Last month, SXSW live streamed portions of the conference to reach fans around the world. Hewlett-Packard invited investors to its first-ever virtual shareholder meeting. Last weekend, Coachella connected with concertgoers in their living rooms. More organizations are counting on the digital world to create an engaging experience for fans, customers, employees and attendees. As the virtual experience continues to change, PCMA recently caught up with Dan Lotzof, Executive Vice President of Sales at INXPO, to get a look at what’s ahead. Here are three trends transforming the behind-the-screen experience.
1) Video isn’t always synonymous with very expensive.
As technologies like Meerkat and Periscope turn smartphone owners into amateur videographers, viewers are growing accustomed to watching plenty of content that lacks the multiple camera angles and perfect edits of big-budget operations.
“We believe that audiences are becoming increasingly comfortable with all types of quality of video,” Lotzof says. “In certain instances like a keynote or an executive presentation, high-quality video is certainly preferred. In other cases, where it might be a shorter, more interactive presentation, the quality that can be delivered via a webcam or small camera will suffice.”
“Planners should understand their audience and context or use case, then weigh the differences and tradeoffs between high quality and cost,” Lotzof recommends.
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2) Watching a webcast no longer requires a desk.
There was a time when “virtual” required business professionals to have a computer, a desk and a table, but that era is moving into the rearview. The remote audience is no longer a captive audience with a keyboard in front of them.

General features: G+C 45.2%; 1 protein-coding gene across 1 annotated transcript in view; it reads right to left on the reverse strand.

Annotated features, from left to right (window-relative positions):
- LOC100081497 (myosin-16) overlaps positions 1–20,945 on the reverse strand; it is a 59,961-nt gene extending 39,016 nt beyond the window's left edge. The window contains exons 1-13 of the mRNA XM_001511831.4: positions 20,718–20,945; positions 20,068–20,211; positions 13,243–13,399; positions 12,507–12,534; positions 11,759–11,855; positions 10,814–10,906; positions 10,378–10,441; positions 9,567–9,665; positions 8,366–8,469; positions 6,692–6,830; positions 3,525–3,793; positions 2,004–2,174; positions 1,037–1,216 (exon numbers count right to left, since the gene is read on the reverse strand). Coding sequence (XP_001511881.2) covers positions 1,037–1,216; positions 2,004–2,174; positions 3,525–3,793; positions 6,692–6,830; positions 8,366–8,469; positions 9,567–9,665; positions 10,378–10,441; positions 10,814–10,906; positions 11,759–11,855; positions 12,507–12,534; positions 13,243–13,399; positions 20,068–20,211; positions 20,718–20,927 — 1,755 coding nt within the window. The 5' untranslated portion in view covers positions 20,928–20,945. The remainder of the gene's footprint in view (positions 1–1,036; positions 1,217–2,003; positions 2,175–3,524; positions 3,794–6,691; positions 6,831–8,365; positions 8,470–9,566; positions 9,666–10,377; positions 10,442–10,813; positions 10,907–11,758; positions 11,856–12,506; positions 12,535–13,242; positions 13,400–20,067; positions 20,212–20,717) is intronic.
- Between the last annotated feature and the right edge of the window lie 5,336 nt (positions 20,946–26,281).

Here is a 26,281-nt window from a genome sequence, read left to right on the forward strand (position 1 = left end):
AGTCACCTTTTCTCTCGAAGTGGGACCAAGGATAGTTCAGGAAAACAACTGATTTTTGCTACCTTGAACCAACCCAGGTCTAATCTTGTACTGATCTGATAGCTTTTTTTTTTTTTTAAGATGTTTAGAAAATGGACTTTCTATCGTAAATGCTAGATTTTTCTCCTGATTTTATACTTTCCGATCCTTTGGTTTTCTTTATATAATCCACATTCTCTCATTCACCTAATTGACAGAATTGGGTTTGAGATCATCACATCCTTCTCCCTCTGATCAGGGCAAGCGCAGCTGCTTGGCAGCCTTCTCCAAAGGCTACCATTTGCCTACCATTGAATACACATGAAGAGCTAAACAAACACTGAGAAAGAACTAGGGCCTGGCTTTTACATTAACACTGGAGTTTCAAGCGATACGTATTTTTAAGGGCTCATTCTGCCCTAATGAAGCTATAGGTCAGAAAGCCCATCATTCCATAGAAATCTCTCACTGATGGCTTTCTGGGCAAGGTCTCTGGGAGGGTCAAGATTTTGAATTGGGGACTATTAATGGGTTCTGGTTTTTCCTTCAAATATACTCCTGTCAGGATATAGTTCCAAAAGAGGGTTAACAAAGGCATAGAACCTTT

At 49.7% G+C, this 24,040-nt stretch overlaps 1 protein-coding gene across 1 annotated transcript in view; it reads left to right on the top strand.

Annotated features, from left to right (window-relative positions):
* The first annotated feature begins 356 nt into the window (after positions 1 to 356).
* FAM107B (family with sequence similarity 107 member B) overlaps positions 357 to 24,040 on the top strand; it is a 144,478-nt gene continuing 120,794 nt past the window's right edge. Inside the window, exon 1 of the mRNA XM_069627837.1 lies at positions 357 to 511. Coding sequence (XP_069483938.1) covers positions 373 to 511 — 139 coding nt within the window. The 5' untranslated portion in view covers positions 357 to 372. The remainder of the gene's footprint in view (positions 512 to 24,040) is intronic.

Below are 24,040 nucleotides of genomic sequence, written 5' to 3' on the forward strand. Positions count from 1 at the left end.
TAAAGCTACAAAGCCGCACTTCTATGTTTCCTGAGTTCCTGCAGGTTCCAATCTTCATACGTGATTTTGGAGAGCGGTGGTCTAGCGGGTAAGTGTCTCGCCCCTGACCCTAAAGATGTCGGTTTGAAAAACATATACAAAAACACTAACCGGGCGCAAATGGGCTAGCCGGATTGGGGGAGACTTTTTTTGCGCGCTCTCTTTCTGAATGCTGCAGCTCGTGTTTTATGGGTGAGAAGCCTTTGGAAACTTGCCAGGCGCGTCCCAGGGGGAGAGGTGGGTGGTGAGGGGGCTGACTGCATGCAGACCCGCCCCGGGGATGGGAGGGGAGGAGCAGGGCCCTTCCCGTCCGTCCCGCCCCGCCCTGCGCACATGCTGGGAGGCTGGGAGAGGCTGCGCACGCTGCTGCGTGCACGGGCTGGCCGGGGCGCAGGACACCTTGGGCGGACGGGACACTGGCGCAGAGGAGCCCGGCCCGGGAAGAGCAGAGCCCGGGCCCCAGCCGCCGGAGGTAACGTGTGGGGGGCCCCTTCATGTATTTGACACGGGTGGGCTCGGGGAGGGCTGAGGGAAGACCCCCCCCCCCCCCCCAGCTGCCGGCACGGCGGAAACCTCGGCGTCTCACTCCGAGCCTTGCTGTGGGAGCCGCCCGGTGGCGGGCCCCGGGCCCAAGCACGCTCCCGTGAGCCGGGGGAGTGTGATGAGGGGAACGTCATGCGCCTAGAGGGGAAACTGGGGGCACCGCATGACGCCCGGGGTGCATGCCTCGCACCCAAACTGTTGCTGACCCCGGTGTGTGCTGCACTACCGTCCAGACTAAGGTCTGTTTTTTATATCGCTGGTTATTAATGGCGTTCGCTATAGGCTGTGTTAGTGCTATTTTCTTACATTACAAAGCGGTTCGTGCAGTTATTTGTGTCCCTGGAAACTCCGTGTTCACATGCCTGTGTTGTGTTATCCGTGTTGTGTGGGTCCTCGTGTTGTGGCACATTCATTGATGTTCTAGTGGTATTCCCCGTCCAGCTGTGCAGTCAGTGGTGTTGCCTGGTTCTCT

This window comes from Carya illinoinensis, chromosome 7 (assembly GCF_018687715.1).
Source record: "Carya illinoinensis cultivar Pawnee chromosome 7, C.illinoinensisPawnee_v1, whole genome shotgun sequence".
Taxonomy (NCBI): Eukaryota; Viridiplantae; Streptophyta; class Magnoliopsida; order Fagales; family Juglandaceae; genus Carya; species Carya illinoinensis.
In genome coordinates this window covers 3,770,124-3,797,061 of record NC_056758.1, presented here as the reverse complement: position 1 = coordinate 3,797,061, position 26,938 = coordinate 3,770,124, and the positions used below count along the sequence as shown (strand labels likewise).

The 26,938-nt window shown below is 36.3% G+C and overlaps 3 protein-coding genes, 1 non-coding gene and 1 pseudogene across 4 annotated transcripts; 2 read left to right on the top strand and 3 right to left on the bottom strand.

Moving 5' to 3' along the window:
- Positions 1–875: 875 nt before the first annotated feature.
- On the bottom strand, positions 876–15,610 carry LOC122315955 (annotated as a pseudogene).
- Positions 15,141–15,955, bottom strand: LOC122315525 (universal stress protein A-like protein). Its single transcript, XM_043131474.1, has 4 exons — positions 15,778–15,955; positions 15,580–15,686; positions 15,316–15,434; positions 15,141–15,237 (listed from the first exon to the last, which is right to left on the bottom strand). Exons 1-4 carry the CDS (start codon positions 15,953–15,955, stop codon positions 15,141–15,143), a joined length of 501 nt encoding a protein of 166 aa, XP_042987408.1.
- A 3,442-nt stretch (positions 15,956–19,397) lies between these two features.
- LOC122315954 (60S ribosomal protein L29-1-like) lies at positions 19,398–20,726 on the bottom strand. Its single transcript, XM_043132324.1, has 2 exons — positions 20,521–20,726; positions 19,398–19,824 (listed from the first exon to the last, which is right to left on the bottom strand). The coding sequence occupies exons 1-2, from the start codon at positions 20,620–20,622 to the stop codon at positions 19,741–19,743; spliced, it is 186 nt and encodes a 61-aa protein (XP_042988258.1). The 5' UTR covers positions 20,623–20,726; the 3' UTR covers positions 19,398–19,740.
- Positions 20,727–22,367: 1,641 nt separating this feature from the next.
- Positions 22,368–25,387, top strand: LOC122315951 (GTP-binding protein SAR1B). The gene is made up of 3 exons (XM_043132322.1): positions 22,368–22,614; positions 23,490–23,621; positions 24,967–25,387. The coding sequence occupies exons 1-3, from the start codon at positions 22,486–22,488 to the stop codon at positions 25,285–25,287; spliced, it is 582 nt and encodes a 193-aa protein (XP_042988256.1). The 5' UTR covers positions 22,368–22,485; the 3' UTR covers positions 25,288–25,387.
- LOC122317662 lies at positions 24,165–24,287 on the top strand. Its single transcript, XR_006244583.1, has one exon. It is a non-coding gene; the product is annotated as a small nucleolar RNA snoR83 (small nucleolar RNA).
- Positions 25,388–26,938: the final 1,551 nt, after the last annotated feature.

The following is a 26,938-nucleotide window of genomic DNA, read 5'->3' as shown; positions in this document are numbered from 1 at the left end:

“The addition of mobile devices has allowed greater access to people that are traveling and do not have time to sit down in front of a computer to watch a webcast,” Lotzof says.
Lotzof says INXPO has seen a surge in the number of attendees watching and learning via tablets. In fact, in some cases, he says that mobile attendees comprise up to 25 percent of the entire audience.
3) Everyone’s starting to tune in.
HP made some big headlines with the company’s decision to host an online-only shareholder meeting. The move surprised some outsiders, but Lotzof says he expects more organizations to adopt a similar approach in an effort to reach a wider audience. However, while more people may embrace virtual experiences, their need for face-to-face interaction will never disappear.
“We do not believe that virtual events will replace physical events, but rather offer an additional complimentary option for those that cannot attend in person,” Lotzof says.
That complimentary option is paying big dividends. Lotzof says that INXPO’s clients who hold hybrid events indicate that virtual attendees have a high conversion rate to paid memberships or face-to-face registrations. For some of the company’s clients, the conversion rates reach above 20 percent.
Interested in learning more from the experts at INXPO? Click here to register for a free webinar to learn about best practices for CEU reporting with Emma King, Vice President of Event & Learning Strategy at INXPO.